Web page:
French court orders extradition of Jewish museum shooting suspect

Police officers escort vehicles thought to be transporting Mehdi Nemmouche - the French national suspected of a shooting attack at the Brussels Jewish Museum last month that left four people dead - as he arrives for an extradition hearing at the Appe
Police officers escort vehicles thought to be transporting Mehdi Nemmouche - the French national suspected of a shooting attack at the Brussels Jewish Museum last month that left four people dead - as he arrives for an extradition hearing at the Appeal Court of Versailles, near Paris, June 26, 2014. -- PHOTO: REUTERS

VERSAILLES (AFP) - A French court on Thursday ordered the extradition to Belgium of a man suspected of carrying out a deadly shooting at the Jewish Museum in Brussels, but his lawyer said he would appeal the ruling.

The court in Versailles, west of Paris, said Franco-Algerian Mehdi Nemmouche, 29, who was detained several days after the attack, should be handed over to Belgian authorities for killings “with a terrorist connotation”.

There had been a European warrant issued for Nemmouche’s arrest and an extradition request from Belgium.

But his decision to appeal means there will be a further delay.

Lawyer Apolin Pepiezep told reporters it was his client’s “right” to appeal “and he intends to exercise it”.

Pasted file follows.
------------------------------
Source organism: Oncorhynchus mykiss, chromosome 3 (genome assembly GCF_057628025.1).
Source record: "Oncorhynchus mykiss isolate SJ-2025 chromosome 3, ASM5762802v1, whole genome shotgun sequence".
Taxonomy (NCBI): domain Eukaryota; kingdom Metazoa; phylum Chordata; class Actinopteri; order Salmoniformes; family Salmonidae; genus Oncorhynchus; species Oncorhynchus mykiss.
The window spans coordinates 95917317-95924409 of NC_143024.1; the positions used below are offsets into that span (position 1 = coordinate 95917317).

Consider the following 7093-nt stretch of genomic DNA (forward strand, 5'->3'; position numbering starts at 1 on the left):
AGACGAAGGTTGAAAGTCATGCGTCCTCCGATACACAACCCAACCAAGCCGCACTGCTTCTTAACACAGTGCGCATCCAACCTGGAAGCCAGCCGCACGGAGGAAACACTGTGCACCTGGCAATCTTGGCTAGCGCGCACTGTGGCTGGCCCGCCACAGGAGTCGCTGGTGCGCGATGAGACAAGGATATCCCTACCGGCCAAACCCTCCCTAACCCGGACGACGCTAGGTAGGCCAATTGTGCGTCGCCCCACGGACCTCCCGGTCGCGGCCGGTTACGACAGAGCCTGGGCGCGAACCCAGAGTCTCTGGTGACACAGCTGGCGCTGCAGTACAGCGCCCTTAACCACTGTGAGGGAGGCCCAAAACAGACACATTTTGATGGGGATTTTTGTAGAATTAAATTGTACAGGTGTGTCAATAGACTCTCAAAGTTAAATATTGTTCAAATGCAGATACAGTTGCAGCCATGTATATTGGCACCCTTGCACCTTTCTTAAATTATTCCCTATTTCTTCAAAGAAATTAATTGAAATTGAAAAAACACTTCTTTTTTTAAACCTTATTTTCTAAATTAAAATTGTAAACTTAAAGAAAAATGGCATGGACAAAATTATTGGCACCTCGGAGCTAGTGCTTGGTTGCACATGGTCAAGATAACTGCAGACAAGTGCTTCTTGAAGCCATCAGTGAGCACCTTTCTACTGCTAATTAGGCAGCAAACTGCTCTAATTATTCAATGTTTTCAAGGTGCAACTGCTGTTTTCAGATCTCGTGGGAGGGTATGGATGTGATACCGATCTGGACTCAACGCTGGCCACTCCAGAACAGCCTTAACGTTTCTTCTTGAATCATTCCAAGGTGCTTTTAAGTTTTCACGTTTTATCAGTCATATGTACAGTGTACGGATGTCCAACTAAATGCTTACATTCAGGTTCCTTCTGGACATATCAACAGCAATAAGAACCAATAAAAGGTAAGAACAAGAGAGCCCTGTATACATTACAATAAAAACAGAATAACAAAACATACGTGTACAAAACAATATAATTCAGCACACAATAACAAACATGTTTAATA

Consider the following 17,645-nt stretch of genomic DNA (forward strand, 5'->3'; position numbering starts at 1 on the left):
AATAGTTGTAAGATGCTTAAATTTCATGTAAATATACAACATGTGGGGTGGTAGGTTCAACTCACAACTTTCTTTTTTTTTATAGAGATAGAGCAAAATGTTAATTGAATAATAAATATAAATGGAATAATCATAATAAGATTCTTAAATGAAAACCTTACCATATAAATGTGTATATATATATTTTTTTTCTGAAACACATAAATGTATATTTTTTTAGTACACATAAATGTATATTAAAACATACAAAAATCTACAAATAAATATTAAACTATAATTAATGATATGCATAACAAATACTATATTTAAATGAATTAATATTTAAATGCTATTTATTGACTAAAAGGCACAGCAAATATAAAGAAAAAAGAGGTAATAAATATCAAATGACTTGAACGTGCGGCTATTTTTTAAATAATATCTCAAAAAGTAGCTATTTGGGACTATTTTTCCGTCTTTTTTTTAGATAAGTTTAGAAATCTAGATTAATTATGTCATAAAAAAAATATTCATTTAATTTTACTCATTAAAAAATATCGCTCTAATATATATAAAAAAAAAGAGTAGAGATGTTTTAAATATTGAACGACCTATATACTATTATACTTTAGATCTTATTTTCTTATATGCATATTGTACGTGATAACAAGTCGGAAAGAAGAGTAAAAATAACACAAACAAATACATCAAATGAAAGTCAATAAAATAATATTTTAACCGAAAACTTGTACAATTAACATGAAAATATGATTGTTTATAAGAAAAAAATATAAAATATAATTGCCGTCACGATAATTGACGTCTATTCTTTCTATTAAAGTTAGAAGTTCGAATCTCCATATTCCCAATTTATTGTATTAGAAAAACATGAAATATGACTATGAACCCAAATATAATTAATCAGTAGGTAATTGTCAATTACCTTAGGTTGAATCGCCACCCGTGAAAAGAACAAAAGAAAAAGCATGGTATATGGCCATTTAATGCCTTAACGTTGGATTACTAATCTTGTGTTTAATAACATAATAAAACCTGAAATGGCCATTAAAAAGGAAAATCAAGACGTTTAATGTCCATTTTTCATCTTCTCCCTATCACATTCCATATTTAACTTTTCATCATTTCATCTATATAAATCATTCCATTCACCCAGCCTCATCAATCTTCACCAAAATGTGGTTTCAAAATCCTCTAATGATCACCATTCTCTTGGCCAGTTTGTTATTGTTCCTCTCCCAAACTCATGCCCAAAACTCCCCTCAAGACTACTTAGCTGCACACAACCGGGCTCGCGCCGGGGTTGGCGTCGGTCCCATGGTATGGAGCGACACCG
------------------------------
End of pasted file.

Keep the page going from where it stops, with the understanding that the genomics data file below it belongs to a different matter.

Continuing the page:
Nemmouche, who had spent more than a year fighting with radical Islamists in Syria, did not show any emotion at the verdict.

He was arrested on May 30 in the southern city of Marseille in a bus coming from Brussels during a random check by customs officials.

A revolver and Kalashnikov rifle were found in his luggage – similar weapons to those used in the shooting – as was a portable camera.

A Jewish couple was killed in the May 24 shooting, as was a French woman and Belgian man.

The French government is deeply concerned about the radicalisation of its nationals after several citizens have gone to fight with jihadists in Syria.

It unveiled an anti-terrorism plan in April to prevent radicalisation, thwart online recruitment and make it more difficult for aspiring jihadists to leave the country.

Since then, apart from the arrest of Nemmouche, authorities have also deported a Tunisian accused of recruiting young jihadists to fight in Syria.